Gov. Mike Leavitt, in one of his final actions as governor of Utah before he resigned to become head of the EPA, blinked under the bright lights of increasing public scrutiny and sent a letter to the U.S. Bureau of Land Management formally opposing 15 new gas wells proposed for drilling in the Book Cliffs of eastern Utah. It was cosigned by his successor, Gov. Olene Walker.
In addition, he signed an executive order Nov. 1 to create a task force — the Outdoor Recreation Economic Ecosystem Task Force — to help resolve the status of Utah’s unprotected wildlands and promote the state’s recreational economy.
His executive order sets in motion plans to combine chiefs of state agencies, county commissioners, and four to six members of the Outdoor Industry Association (OIA) in a task force charged with seven duties. Those duties include identifying the state’s premier outdoor recreation destinations, assuring that local economies benefit from the outdoor recreation economy, and developing an outdoor recreation marketing plan. Gov. Walker has stated that she is fully committed to the task force process.
“A ‘drill first, ask about recreation opportunities later’ public lands policy does not benefit Utah. Our fight has always been to have Utah’s policymakers protect the state’s special places so that our recreation economy can continue to flourish,” said Black Diamond’s CEO Peter Metcalf. “Leavitt’s actions help create an appropriate balance between the long-term benefits of Utah’s growing recreation economy and shorter-term benefits of other potential public land uses.
“We feel these actions have the potential to make Utah the shining example for how public lands should be managed across the West,” said Frank Hugelmeyer, OIA president. “There’s more work to be done, but these significant efforts begin to appropriately place outdoor recreation on equal footing with other industries in Utah.”
SNEWS View: Both moves were clear attempts to satisfy the outdoor industry and others who had become increasingly frustrated with Leavitt’s lack of responsiveness to the issues of preserving public lands for recreation. A quick sampling of emails and industry phone calls to SNEWS indicates that, for the most part, like Metcalf and Hugelmeyer, the industry has reacted positively to Leavitt’s actions.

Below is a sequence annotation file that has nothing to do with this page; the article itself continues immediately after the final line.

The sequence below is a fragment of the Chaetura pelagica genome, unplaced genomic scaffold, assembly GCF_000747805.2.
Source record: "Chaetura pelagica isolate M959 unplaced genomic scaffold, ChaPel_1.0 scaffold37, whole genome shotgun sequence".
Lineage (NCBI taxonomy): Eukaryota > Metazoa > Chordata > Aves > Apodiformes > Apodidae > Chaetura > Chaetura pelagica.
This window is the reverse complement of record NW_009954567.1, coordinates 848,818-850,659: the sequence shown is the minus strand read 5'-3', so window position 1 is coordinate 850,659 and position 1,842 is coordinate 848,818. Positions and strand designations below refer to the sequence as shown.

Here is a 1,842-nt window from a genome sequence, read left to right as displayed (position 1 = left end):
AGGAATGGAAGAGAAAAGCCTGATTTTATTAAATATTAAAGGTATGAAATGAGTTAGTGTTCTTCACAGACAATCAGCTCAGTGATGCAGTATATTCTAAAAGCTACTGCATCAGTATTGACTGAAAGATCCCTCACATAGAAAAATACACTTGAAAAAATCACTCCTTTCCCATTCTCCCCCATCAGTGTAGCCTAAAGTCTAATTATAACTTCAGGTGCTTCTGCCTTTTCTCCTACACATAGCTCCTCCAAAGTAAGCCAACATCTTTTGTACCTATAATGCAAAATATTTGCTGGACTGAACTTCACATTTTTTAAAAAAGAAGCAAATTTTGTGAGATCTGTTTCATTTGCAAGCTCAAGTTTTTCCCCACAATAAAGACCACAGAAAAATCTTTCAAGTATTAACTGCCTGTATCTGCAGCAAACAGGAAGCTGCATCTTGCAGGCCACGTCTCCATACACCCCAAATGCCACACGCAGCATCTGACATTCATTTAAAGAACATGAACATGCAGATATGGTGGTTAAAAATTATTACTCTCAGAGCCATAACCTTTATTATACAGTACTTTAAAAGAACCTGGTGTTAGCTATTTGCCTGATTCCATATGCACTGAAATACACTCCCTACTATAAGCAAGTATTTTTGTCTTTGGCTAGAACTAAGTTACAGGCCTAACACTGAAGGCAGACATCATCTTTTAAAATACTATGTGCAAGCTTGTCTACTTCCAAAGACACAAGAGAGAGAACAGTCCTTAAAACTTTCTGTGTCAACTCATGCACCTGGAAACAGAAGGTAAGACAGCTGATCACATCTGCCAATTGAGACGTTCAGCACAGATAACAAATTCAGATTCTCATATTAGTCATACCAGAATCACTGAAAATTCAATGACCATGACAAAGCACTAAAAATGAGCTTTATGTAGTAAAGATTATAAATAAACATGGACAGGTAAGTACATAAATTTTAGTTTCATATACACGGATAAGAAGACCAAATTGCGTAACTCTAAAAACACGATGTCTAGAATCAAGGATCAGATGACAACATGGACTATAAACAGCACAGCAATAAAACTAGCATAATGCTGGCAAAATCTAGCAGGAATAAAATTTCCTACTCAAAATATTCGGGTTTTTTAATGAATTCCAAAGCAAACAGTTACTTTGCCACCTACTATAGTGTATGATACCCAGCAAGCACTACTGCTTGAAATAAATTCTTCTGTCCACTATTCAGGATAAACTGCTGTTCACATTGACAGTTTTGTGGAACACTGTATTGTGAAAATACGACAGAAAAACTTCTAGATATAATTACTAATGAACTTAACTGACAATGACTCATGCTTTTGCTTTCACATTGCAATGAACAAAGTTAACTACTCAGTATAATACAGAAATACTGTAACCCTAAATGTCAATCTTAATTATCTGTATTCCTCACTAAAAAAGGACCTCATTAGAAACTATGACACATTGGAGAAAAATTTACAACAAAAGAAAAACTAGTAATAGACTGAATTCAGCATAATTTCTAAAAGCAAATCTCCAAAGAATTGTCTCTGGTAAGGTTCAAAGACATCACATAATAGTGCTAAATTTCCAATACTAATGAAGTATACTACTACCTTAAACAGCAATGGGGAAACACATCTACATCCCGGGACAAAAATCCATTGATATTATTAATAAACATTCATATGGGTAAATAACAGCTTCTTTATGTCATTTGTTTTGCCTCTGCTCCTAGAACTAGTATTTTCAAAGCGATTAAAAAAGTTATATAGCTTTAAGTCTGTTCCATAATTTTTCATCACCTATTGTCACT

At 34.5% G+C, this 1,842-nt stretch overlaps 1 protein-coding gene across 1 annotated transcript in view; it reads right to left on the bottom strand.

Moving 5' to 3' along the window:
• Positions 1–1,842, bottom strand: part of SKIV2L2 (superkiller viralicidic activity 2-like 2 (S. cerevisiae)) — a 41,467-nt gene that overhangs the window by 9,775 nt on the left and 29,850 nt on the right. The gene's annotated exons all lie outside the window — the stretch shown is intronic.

However, Hugelmeyer rightfully points out that there is much work to be done before the communal backslapping can begin. The best thing about this is that now industry folks will be able to sit down with county commissioners, the same ones who traditionally get into bed with extractive interests because of the short-term financial gains to their communities. Now, the outdoor industry will have an equal voice at the table with the mining and drilling industries and be able to demonstrate that local economies can benefit far more in the long term by embracing recreation-generated economic models.
Yes, the governor’s office is now working with the outdoor industry; however, it is very important not to lose sight of the fact that what it’s really doing is trying to protect what the governor’s office had actually stripped of protection earlier in the year via a slippery backdoor deal it cut with U.S. Interior Secretary Gale Norton. If Peter Metcalf and the OIA had not spoken up, it is very likely the governor would have done nothing at all!
Already, OIA is drafting yet another protest letter to the BLM regarding more proposed drilling — a drilling schedule opened up when Leavitt stripped protections from the land. These letters are likely to become commonplace as the BLM opens up more lands to drilling proposals every 90 days.
Equally important is the realization that while OIA did play the trump card that reads, “we might recommend moving the trade show if you don’t capitulate,” the show still might move from Utah despite the governor’s office now doing what the industry considers the right thing.
Space issues and associated show costs are still but two of at least four issues we know of that are important to industry members. Utah has addressed one of the top criteria necessary for a city and state to host our show — active participation with the industry toward protection of recreational opportunities and putting recreational industry needs on the same level as extractive industry desires.
As for space: Unless Salt Lake City addresses that one quickly, OR will likely move its show, and Reno has certainly made it clear it has the room and the desire to accommodate needs. SNEWS will bring you more details on possible future trade show locations — including Denver, Reno and Salt Lake City — in the coming weeks.
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